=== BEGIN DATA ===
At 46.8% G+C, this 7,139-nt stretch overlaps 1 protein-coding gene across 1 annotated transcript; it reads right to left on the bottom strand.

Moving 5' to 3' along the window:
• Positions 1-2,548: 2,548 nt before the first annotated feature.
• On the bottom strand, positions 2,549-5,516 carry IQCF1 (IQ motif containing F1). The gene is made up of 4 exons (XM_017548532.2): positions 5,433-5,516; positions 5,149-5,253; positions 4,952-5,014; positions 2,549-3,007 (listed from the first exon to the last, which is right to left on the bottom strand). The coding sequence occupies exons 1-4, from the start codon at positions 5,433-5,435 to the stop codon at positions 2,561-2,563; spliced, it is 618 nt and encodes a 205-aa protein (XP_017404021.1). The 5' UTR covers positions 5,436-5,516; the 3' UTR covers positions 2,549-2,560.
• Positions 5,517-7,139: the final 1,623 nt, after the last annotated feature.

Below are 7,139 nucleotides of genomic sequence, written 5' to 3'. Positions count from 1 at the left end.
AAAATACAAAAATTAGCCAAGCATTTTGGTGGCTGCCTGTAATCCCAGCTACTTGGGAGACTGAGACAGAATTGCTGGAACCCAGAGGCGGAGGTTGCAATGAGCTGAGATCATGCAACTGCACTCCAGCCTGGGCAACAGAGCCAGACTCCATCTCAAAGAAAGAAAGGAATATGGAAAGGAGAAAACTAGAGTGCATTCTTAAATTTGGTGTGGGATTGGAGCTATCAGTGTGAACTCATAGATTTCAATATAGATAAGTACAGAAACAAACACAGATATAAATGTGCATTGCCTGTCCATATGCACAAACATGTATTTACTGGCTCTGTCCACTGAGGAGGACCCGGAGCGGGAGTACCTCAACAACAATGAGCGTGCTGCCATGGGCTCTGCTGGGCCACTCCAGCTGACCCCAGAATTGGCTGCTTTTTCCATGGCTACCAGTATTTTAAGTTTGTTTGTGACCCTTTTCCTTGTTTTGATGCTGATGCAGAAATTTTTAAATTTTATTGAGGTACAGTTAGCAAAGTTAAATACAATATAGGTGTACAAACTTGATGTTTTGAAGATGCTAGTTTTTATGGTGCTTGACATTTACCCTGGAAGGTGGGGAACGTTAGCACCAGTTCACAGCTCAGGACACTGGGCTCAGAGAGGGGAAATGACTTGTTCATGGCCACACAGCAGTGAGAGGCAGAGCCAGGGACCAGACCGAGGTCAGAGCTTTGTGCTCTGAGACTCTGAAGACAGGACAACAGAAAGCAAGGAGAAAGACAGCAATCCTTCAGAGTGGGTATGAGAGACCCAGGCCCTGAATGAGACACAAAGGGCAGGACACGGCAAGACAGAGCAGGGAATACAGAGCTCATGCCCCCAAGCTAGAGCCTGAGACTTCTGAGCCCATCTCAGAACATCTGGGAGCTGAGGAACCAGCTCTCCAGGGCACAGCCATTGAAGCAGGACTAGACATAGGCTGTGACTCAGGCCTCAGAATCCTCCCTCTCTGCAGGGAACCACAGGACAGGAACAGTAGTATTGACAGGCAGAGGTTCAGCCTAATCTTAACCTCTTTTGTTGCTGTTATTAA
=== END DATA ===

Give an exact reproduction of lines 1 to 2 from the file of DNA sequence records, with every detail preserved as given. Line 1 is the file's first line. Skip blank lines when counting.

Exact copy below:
At 46.8% G+C, this 7,139-nt stretch overlaps 1 protein-coding gene across 1 annotated transcript; it reads right to left on the bottom strand.

Moving 5' to 3' along the window: